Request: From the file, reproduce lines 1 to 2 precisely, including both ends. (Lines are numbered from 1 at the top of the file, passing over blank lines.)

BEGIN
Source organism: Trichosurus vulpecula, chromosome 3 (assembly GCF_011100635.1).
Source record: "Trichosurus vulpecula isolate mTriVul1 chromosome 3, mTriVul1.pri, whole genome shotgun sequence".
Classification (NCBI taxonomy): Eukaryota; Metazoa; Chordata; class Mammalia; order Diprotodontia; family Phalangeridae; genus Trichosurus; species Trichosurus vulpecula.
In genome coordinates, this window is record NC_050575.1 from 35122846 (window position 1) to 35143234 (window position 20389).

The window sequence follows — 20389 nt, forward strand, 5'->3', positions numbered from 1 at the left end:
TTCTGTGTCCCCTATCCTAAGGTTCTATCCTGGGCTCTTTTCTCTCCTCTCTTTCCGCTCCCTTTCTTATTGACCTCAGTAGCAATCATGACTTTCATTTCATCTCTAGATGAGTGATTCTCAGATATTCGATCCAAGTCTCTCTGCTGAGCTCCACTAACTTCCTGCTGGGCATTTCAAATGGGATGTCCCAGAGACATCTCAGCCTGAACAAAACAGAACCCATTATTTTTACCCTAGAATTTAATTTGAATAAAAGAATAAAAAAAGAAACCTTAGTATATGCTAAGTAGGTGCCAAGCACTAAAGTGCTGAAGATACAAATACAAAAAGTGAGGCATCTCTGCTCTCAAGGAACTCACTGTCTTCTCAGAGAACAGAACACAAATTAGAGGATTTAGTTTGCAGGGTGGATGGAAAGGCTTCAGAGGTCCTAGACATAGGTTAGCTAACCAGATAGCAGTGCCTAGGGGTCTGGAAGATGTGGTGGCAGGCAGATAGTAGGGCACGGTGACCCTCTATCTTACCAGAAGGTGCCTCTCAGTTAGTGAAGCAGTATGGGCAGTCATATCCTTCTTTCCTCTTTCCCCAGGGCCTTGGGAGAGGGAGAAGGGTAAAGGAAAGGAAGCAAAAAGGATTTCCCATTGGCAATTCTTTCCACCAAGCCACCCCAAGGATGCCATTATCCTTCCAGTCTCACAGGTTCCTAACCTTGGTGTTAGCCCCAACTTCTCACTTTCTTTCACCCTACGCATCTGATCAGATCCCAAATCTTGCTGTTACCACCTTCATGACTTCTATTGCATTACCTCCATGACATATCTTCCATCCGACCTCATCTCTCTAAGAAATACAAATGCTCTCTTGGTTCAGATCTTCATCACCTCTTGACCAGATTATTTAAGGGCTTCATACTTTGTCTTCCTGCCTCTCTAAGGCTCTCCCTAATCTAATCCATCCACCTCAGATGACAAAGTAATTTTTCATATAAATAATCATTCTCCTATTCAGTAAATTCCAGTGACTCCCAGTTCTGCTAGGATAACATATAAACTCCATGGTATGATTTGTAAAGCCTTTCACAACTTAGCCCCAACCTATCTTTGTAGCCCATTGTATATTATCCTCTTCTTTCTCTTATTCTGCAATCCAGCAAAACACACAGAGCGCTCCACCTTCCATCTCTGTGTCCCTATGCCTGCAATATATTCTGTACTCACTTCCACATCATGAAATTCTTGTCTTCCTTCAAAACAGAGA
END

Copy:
Source organism: Trichosurus vulpecula, chromosome 3 (assembly GCF_011100635.1).
Source record: "Trichosurus vulpecula isolate mTriVul1 chromosome 3, mTriVul1.pri, whole genome shotgun sequence".